1. Such a scenario is unlikely with Oregon’s system because you have to register to vote first, and then you get the ballot in the mail. Just one ballot sent per voter. 

          2. You have to sign your ballot. And if there’s a problem, they can compare it to your signature on file from when you registered. There are systems in place to prevent significant fraud.

          3. And there is also the option of dropping the ballot off at one of the re-purposed postal-type mailboxes that are at election H.Q., in front of the cop/shops or City Halls, or in the various suburban common areas. 

            At least in my town, people seem to prefer these drop-boxes and many, including me prefer to drop them off on election day, just for nostalgia, and also because of the remote fear of what AlexG55 says below.

  7. There are no conspiracies in America.  No one steals elections.  If you believe otherwise you wear a tinfoil hat.

    Right above, on the boingboing homepage we have the fact of the secretary of state (R) of Ohio ordering last minute unchecked, unverified “experimental” firmware being installed across the vote counting machines.  

    As for “no one cares about it until presidential election years, and mostly right before that election” we’ve had Black Box Voting for what, 12 years now investigating the rigging of electronic machines, the “spaghetti code” the private, secret, proprietary algorithms, etc.  

    Okay, go back to sleep.  No one has an interest in changing the results of a vote count.

  8. You know, when I was younger we voted on clanky brass machines that whirled your vote into a mechanical counter, and I think those machines were decades old.  They were made of metal and they lasted forever.  Now, electronic voting machines of every design are considered elderly at 10-15 years.  The problem is, these machines only get used a few times in 10-15 years.

    General purpose computers aren’t built to last because of Moore’s Law.  No point in building to last if, no matter what you build, it is guaranteed obsolete in 5-10.  But a voting machine isn’t a general purpose computer.  It has only one function, and it only gets used once every year or two.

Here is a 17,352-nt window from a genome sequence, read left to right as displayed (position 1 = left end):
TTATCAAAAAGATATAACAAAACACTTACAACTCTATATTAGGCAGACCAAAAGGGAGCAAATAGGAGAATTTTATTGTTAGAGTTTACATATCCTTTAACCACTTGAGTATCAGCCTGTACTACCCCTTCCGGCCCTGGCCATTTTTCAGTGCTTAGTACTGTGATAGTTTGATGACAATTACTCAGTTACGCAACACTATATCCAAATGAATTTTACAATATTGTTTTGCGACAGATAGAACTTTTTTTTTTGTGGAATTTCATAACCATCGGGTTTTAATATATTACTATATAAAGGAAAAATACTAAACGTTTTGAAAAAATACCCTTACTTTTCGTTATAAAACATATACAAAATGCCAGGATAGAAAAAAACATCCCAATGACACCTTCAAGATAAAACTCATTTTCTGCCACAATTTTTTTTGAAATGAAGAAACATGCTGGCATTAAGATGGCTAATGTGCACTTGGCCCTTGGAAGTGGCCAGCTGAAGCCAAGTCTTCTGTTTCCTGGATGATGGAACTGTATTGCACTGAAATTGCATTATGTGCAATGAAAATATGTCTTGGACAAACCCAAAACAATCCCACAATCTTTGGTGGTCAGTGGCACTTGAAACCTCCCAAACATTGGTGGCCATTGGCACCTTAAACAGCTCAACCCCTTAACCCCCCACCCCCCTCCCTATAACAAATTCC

Given that, why isn’t somebody out there designing a reliable, auditable electronic voting machine that can be used for 50 years?  My engineering days are long behind me, but this seems like a problem that wouldn’t be too hard to tackle.  In fact, if it could be done cheaply, there might be one hell of a market for it.

    1. It is SO SIMPLE.  The machine just have to print out a human and machine readable ballot.  That is all.  The ballot is stored and can be counted.  That is the audit trail.  There is no need even to audit the code, the computers, or have anything last 50 years.  They simply need to create a hard copy.  

      It is the unwillingness to do this simple thing that makes the e-voting manufacturers legitimately suspect.

      1. I agree.  But if we have a new machine every 4 or 8 years, we get to go through distrusting the new machine – and therefore the election – again and again and again.  The old mechanical machines were probably sold off to third world countries, just like the Bell companies’ mechanical switching machines.

        But unlike switching machines, a faster voting machine isn’t better.  Reliable and trustworthy is better.

  9. So… he can’t comment on the existence of a conspiracy… but he’s ruled out a “Vast” one… thanks :P

  10. I don’t know about you, but I think Karl Rove was expecting those voting machines to come through for him last night.

  11. The picture looks like a device oriented towards disabled voters which can read a ballot or magnify it and display it in high contrast and then mark it with a pen for a traditional optical reader. Are you sure this is a dreaded electronic voting device everyone is fretting about in the comments?

Comments are closed.